Do the holidays tend to weight on your stomach each and every year? Find out how to enjoy the holidays without gaining weight.
March 6, 2017
On average, Americans gain approximately one to two pounds during the holiday season. While this weight gain isn’t dramatic, research shows it tends to stick and accumulate over the years. With just a few strategies, you can avoid holiday weight gain while still enjoying friends, family and the holiday feast!In preparation for a big holiday party or feast, do not skip meals throughout the day. This can result in overeating later. It is especially important to eat breakfast, as research shows that those who eat this morning meal tend to consume fewer calories throughout the day. High-fiber foods will satisfy hunger but are lower in calories, so include fruits, vegetables and whole grains in your meals.Holiday meals tend to be large, buffet-style and include second and third helpings. While most wouldn’t consider eating an entire cake, a common mistake is eating large portions of foods that are perceived as healthy. Including nutrient-rich foods in your diet is great, just remember that these foods have calories too and should be enjoyed in moderation.There are many strategies to help you avoid overeating. Using a smaller plate, for instance, allows you to put less food on your plate and encourages proper portion sizes. Also, start by filling your plate with vegetables and salad before going to the entrees and desserts. Research shows eating a salad before your meal can help you eat fewer calories overall. Eat slowly and savor every bite, and before you go back for seconds wait 10 minutes to see if you really are still hungry.Using this approach at the holiday dinner table will allow you to maintain a healthful eating plan—one that can also include dessert!For more information on eating healthy during the holidays and all year round, consult a registered dietitian nutritionist in your area.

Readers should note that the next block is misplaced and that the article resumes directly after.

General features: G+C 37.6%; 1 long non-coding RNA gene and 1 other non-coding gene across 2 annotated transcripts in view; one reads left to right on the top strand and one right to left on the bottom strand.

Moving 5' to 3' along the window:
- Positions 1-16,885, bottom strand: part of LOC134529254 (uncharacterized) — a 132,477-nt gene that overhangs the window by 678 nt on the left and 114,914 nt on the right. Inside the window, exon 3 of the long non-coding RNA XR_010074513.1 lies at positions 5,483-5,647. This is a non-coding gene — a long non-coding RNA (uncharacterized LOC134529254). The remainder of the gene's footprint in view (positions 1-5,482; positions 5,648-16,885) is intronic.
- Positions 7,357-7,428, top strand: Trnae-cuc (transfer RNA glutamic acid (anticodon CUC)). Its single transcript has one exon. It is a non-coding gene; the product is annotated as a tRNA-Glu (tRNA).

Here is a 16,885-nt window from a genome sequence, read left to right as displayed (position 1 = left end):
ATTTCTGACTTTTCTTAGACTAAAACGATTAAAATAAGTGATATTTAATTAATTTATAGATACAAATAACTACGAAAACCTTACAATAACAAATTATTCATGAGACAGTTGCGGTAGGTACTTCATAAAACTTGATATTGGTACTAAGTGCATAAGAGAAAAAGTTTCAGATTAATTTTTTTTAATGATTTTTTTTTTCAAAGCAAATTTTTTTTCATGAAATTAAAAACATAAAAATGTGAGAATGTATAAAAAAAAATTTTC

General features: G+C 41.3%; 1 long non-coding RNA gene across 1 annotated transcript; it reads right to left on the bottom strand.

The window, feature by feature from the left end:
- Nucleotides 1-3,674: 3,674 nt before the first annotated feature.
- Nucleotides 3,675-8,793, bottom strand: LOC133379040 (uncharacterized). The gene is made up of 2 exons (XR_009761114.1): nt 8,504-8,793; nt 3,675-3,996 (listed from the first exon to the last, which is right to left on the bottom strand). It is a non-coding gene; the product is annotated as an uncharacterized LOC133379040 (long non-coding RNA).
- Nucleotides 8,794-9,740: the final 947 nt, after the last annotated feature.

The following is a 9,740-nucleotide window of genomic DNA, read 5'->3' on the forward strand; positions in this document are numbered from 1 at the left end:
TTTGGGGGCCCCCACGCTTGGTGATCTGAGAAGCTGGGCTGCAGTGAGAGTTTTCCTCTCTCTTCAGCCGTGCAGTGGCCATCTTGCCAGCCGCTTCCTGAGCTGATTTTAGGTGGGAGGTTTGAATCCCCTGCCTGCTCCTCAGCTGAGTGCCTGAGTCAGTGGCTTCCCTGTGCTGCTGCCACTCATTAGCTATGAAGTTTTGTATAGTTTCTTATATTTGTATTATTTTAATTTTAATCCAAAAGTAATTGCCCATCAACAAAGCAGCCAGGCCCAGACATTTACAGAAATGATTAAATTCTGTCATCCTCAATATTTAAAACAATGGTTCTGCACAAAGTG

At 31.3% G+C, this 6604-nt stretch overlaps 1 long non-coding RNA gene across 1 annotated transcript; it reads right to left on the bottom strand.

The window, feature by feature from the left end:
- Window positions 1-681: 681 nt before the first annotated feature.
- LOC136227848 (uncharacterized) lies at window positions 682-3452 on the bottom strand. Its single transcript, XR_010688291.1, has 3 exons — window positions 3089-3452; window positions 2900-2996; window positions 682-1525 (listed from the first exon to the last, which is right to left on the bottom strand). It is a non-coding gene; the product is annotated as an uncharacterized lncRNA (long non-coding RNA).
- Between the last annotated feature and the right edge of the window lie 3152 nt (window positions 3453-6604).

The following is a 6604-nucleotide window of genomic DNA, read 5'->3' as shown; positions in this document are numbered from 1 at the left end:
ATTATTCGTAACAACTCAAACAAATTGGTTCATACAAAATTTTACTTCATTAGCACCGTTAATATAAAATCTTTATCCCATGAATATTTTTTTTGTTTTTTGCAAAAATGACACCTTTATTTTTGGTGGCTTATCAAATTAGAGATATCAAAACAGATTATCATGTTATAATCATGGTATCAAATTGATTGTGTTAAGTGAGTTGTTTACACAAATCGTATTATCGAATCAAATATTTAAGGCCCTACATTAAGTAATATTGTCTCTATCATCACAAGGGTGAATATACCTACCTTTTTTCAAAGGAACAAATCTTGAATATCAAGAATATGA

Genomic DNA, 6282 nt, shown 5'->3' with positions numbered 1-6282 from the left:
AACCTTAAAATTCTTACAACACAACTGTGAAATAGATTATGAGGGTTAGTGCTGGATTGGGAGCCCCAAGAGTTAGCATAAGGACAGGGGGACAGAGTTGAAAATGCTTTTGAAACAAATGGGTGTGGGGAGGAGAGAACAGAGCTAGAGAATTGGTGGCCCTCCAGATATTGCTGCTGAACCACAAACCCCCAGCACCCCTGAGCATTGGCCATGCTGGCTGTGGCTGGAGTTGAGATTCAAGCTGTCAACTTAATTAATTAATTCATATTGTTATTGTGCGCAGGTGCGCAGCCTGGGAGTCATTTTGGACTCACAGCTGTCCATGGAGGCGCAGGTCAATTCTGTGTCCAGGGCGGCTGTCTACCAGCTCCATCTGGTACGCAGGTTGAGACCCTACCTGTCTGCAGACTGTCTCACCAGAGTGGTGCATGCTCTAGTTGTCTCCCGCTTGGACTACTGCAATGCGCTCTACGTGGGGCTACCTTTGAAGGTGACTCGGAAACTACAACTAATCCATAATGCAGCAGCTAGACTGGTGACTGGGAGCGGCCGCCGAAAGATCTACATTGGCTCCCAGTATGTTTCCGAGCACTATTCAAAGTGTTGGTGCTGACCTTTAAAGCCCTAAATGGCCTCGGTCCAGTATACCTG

Unfortunately, amputation rates are higher in people with diabetes. The good news, though, is that rates have decreased thanks to better foot care and the use of diabetic shoes.
Kelley Reeser, R.D. L.D.N. C.D.E.
December 6, 2017